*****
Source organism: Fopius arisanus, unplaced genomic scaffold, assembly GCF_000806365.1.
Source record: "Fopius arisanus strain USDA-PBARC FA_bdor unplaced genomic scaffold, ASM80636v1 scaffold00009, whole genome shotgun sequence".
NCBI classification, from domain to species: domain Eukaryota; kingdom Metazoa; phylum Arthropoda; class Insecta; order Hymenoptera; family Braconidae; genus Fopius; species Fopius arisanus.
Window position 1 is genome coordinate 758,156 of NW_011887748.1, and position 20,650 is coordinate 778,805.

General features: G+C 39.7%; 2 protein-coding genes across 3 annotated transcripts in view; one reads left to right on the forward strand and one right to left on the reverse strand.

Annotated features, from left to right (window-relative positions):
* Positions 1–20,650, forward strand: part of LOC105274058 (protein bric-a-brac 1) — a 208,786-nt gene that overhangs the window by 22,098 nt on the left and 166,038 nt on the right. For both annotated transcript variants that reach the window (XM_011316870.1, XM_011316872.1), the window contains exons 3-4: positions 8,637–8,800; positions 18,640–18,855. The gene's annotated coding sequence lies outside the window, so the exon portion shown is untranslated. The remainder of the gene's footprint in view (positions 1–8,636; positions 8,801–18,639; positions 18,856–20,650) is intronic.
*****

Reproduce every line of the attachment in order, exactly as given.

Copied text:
Source organism: Fopius arisanus, unplaced genomic scaffold, assembly GCF_000806365.1.
Source record: "Fopius arisanus strain USDA-PBARC FA_bdor unplaced genomic scaffold, ASM80636v1 scaffold00009, whole genome shotgun sequence".
NCBI classification, from domain to species: domain Eukaryota; kingdom Metazoa; phylum Arthropoda; class Insecta; order Hymenoptera; family Braconidae; genus Fopius; species Fopius arisanus.
Window position 1 is genome coordinate 758,156 of NW_011887748.1, and position 20,650 is coordinate 778,805.

General features: G+C 39.7%; 2 protein-coding genes across 3 annotated transcripts in view; one reads left to right on the forward strand and one right to left on the reverse strand.

Annotated features, from left to right (window-relative positions):
* Positions 1–20,650, forward strand: part of LOC105274058 (protein bric-a-brac 1) — a 208,786-nt gene that overhangs the window by 22,098 nt on the left and 166,038 nt on the right. For both annotated transcript variants that reach the window (XM_011316870.1, XM_011316872.1), the window contains exons 3-4: positions 8,637–8,800; positions 18,640–18,855. The gene's annotated coding sequence lies outside the window, so the exon portion shown is untranslated. The remainder of the gene's footprint in view (positions 1–8,636; positions 8,801–18,639; positions 18,856–20,650) is intronic.